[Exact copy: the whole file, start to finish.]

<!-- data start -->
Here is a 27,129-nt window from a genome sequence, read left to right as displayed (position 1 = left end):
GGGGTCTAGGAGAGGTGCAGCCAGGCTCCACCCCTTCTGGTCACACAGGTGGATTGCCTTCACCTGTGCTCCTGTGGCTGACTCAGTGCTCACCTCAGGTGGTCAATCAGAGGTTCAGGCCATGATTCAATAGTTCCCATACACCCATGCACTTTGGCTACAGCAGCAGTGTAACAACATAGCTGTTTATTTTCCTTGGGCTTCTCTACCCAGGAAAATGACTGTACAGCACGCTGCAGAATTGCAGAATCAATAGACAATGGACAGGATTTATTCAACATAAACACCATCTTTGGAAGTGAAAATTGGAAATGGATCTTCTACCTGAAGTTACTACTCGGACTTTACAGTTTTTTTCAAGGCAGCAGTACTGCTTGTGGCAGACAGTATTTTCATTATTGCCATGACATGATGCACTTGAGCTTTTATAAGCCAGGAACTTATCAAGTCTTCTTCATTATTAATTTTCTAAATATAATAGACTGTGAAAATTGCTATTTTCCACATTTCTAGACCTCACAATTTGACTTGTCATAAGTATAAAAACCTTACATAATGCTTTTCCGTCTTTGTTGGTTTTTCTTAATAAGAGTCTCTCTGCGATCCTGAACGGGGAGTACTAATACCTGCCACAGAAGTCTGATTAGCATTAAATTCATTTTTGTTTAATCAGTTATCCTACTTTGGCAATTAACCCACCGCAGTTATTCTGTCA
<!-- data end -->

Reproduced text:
Here is a 27,129-nt window from a genome sequence, read left to right as displayed (position 1 = left end):
GGGGTCTAGGAGAGGTGCAGCCAGGCTCCACCCCTTCTGGTCACACAGGTGGATTGCCTTCACCTGTGCTCCTGTGGCTGACTCAGTGCTCACCTCAGGTGGTCAATCAGAGGTTCAGGCCATGATTCAATAGTTCCCATACACCCATGCACTTTGGCTACAGCAGCAGTGTAACAACATAGCTGTTTATTTTCCTTGGGCTTCTCTACCCAGGAAAATGACTGTACAGCACGCTGCAGAATTGCAGAATCAATAGACAATGGACAGGATTTATTCAACATAAACACCATCTTTGGAAGTGAAAATTGGAAATGGATCTTCTACCTGAAGTTACTACTCGGACTTTACAGTTTTTTTCAAGGCAGCAGTACTGCTTGTGGCAGACAGTATTTTCATTATTGCCATGACATGATGCACTTGAGCTTTTATAAGCCAGGAACTTATCAAGTCTTCTTCATTATTAATTTTCTAAATATAATAGACTGTGAAAATTGCTATTTTCCACATTTCTAGACCTCACAATTTGACTTGTCATAAGTATAAAAACCTTACATAATGCTTTTCCGTCTTTGTTGGTTTTTCTTAATAAGAGTCTCTCTGCGATCCTGAACGGGGAGTACTAATACCTGCCACAGAAGTCTGATTAGCATTAAATTCATTTTTGTTTAATCAGTTATCCTACTTTGGCAATTAACCCACCGCAGTTATTCTGTCA